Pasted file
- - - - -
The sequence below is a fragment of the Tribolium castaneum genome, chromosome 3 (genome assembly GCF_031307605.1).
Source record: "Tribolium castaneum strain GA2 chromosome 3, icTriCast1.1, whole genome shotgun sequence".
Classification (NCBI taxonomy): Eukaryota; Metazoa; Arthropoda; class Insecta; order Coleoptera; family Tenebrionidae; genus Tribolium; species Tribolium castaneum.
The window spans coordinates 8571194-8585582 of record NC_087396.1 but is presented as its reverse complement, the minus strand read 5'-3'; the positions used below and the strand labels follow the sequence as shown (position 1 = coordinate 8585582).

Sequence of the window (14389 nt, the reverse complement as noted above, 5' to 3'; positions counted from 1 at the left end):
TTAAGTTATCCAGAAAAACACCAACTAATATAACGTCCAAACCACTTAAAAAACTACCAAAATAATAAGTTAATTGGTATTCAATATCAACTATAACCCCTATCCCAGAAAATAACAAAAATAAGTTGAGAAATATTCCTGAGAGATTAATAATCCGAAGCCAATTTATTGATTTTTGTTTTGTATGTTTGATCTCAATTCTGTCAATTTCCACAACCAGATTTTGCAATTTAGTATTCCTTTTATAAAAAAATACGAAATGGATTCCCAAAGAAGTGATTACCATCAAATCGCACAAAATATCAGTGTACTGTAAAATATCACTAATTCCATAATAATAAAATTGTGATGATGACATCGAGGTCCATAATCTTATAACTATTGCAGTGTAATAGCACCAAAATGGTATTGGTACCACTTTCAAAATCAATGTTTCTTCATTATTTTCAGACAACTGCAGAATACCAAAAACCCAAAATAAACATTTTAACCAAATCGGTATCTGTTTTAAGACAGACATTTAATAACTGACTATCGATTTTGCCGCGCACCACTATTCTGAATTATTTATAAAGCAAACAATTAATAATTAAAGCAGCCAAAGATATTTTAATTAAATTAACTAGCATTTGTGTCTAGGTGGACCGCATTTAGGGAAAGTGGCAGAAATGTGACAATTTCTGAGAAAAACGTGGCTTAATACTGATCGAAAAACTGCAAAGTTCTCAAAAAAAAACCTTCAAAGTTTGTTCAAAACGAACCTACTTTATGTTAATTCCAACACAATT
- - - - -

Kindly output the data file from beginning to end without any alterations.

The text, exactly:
The sequence below is a fragment of the Tribolium castaneum genome, chromosome 3 (genome assembly GCF_031307605.1).
Source record: "Tribolium castaneum strain GA2 chromosome 3, icTriCast1.1, whole genome shotgun sequence".
Classification (NCBI taxonomy): Eukaryota; Metazoa; Arthropoda; class Insecta; order Coleoptera; family Tenebrionidae; genus Tribolium; species Tribolium castaneum.
The window spans coordinates 8571194-8585582 of record NC_087396.1 but is presented as its reverse complement, the minus strand read 5'-3'; the positions used below and the strand labels follow the sequence as shown (position 1 = coordinate 8585582).

Sequence of the window (14389 nt, the reverse complement as noted above, 5' to 3'; positions counted from 1 at the left end):
TTAAGTTATCCAGAAAAACACCAACTAATATAACGTCCAAACCACTTAAAAAACTACCAAAATAATAAGTTAATTGGTATTCAATATCAACTATAACCCCTATCCCAGAAAATAACAAAAATAAGTTGAGAAATATTCCTGAGAGATTAATAATCCGAAGCCAATTTATTGATTTTTGTTTTGTATGTTTGATCTCAATTCTGTCAATTTCCACAACCAGATTTTGCAATTTAGTATTCCTTTTATAAAAAAATACGAAATGGATTCCCAAAGAAGTGATTACCATCAAATCGCACAAAATATCAGTGTACTGTAAAATATCACTAATTCCATAATAATAAAATTGTGATGATGACATCGAGGTCCATAATCTTATAACTATTGCAGTGTAATAGCACCAAAATGGTATTGGTACCACTTTCAAAATCAATGTTTCTTCATTATTTTCAGACAACTGCAGAATACCAAAAACCCAAAATAAACATTTTAACCAAATCGGTATCTGTTTTAAGACAGACATTTAATAACTGACTATCGATTTTGCCGCGCACCACTATTCTGAATTATTTATAAAGCAAACAATTAATAATTAAAGCAGCCAAAGATATTTTAATTAAATTAACTAGCATTTGTGTCTAGGTGGACCGCATTTAGGGAAAGTGGCAGAAATGTGACAATTTCTGAGAAAAACGTGGCTTAATACTGATCGAAAAACTGCAAAGTTCTCAAAAAAAAACCTTCAAAGTTTGTTCAAAACGAACCTACTTTATGTTAATTCCAACACAATT